June 30                                               1,290.20
             __________      _________   __________   ___________
             $12,235.74      $2,985.87   $16,518.05   $33,030.06

The accounting supervisor of Universal testified that the cost of refinishing all cabinets that peeled prior to July 14, 1947, was included in the ledger charge of $33,030.06. As a matter of computation, it appears that it cost approximately $18 per cabinet to refinish the 1,864 shown as peeled up to July 14th.

On August 23, 1947, however, Universal billed duPont for $65,208.94 for "June 1947 excessive production costs resulting from lacquer failure." This amount included labor and material, $13,124.88 and the remainder overhead, that is, $31,683 for "factory expenses" and $20,400 for "general and administrative expenses."

The explanation for the subsequent charge was that an accurate record of the costs of refinishing the peeled cabinets was not available and the ledger charge did not include the loss produced by the congestion of peeled cabinets in the finishing room bringing on an interruption of normal production. The $65,208.94 was added to the net operating loss charged against duPont for the last six months of 1947. This accounts for the amendment of the notice of motion with respect to the total amount claimed in this proceeding.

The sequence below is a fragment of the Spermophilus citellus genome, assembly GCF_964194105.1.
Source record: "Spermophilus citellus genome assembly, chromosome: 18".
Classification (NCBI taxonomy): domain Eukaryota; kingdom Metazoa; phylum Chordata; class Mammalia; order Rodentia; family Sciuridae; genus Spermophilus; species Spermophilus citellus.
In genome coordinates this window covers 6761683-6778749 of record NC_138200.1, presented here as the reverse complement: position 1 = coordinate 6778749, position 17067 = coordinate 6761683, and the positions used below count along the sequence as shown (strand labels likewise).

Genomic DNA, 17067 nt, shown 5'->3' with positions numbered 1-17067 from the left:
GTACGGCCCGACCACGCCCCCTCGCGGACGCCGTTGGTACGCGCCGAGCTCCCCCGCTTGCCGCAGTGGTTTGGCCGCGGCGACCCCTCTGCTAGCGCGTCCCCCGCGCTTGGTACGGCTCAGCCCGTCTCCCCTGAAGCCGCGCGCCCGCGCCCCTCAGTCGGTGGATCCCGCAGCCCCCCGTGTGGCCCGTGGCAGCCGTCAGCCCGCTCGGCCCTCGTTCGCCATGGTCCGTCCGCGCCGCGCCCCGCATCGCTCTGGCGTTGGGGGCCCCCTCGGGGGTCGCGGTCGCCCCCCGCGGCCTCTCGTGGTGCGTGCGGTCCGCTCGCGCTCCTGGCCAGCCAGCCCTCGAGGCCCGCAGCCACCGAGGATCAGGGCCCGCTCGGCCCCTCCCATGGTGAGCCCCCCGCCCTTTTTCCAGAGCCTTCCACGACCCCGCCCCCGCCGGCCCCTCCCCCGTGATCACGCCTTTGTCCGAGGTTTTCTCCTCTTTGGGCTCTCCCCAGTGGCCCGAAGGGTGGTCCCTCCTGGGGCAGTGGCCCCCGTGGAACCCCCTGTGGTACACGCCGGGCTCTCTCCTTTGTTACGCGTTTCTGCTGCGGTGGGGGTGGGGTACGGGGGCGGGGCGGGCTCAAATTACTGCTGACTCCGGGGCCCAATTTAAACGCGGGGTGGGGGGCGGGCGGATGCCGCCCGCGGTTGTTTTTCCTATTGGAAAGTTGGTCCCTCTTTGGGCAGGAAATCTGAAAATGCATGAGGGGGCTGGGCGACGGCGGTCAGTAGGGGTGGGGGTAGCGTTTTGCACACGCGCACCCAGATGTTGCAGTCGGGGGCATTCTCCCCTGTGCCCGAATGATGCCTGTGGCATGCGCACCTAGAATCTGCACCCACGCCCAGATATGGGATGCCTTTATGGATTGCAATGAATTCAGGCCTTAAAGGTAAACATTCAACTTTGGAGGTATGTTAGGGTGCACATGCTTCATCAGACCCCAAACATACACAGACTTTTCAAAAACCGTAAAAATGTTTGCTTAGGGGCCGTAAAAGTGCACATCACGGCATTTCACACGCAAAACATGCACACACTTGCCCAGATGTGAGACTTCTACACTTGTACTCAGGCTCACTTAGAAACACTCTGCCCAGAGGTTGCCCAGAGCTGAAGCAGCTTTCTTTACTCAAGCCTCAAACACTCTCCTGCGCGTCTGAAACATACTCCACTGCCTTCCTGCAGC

At the close of the fiscal year June 30, 1948, Universal made two journal entries on duPont's account. One was a credit of $33,030.06 in cancellation of the charge for that amount; the second was a charge of $650,000 against duPont, the amount for which the suit was instituted.

Correspondence passing between Universal and Bendix is illustrative of the situation with reference to the production and delivery of cabinets. On May 7, 1947, Universal sent the following telegram to Bendix:

"Bristol, Virginia May 7,1947

"W. P. Hilliard, General Manager "Bendix Radio Division

"Unable past week reach you by telephone. Situation here extremely critical, on BW71 walnut due to indecision of color and selection of grille cloth. Only received 200 grille cloths only promised 350 for week then at rate of 1000. Have over 2000 cabinets backed up necessitating layoff approximately 150 people overhead on whom is approximately $1200 per day. According to contract Bendix obligated to pay charges for delays occasioned by them. Please call immediately for more details as decision imperative."

On July 11, 1947, the President of Universal wrote Bendix that the 81-C situation is fast becoming intolerable because cabinets of excellent quality were being returned without good cause.

On August 1, 1947, Universal complained by letter to Bendix that the latter appeared to be unwilling or unable to accept cabinets as fast as produced, and that its inspectors were refusing even to go through the form of inspection, although the turnout of cabinets was better than the standard agreed upon.

In a sharp letter of protest, dated August 6, 1947, T. H. McKoy, Jr., President of Universal, wrote Bendix that its arbitrary failure to accept delivery of cabinets had produced an intolerable situation in Universal's plant and a stoppage of its production. This letter reads as follows:

"The situation between your corporation and ourselves has reached a stage which from our viewpoint is financially and physically intolerable.